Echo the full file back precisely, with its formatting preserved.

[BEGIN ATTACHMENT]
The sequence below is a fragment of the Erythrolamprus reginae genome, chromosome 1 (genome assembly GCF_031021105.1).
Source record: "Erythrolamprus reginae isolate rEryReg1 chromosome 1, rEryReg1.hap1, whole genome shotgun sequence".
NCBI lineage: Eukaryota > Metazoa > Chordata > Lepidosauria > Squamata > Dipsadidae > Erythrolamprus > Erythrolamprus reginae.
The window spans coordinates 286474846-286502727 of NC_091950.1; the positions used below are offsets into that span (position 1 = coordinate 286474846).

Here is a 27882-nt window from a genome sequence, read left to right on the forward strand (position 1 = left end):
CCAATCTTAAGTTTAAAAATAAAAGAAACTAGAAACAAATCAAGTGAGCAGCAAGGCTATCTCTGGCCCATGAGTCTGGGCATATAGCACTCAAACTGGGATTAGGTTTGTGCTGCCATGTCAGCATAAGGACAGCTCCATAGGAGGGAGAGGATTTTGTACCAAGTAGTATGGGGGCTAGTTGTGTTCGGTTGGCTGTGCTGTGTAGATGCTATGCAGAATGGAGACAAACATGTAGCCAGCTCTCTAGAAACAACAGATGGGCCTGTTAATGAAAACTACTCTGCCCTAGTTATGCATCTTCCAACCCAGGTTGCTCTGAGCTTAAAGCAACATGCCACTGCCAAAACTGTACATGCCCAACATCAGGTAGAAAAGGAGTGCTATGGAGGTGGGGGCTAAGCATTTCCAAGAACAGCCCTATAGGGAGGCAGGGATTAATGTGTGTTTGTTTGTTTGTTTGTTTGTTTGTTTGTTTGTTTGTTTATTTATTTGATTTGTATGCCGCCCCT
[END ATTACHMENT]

The sequence below is a fragment of the Erythrolamprus reginae genome, chromosome 1 (genome assembly GCF_031021105.1).
Source record: "Erythrolamprus reginae isolate rEryReg1 chromosome 1, rEryReg1.hap1, whole genome shotgun sequence".
NCBI lineage: Eukaryota > Metazoa > Chordata > Lepidosauria > Squamata > Dipsadidae > Erythrolamprus > Erythrolamprus reginae.
The window spans coordinates 286474846-286502727 of NC_091950.1; the positions used below are offsets into that span (position 1 = coordinate 286474846).

Here is a 27882-nt window from a genome sequence, read left to right on the forward strand (position 1 = left end):
CCAATCTTAAGTTTAAAAATAAAAGAAACTAGAAACAAATCAAGTGAGCAGCAAGGCTATCTCTGGCCCATGAGTCTGGGCATATAGCACTCAAACTGGGATTAGGTTTGTGCTGCCATGTCAGCATAAGGACAGCTCCATAGGAGGGAGAGGATTTTGTACCAAGTAGTATGGGGGCTAGTTGTGTTCGGTTGGCTGTGCTGTGTAGATGCTATGCAGAATGGAGACAAACATGTAGCCAGCTCTCTAGAAACAACAGATGGGCCTGTTAATGAAAACTACTCTGCCCTAGTTATGCATCTTCCAACCCAGGTTGCTCTGAGCTTAAAGCAACATGCCACTGCCAAAACTGTACATGCCCAACATCAGGTAGAAAAGGAGTGCTATGGAGGTGGGGGCTAAGCATTTCCAAGAACAGCCCTATAGGGAGGCAGGGATTAATGTGTGTTTGTTTGTTTGTTTGTTTGTTTGTTTGTTTGTTTGTTTATTTATTTGATTTGTATGCCGCCCCT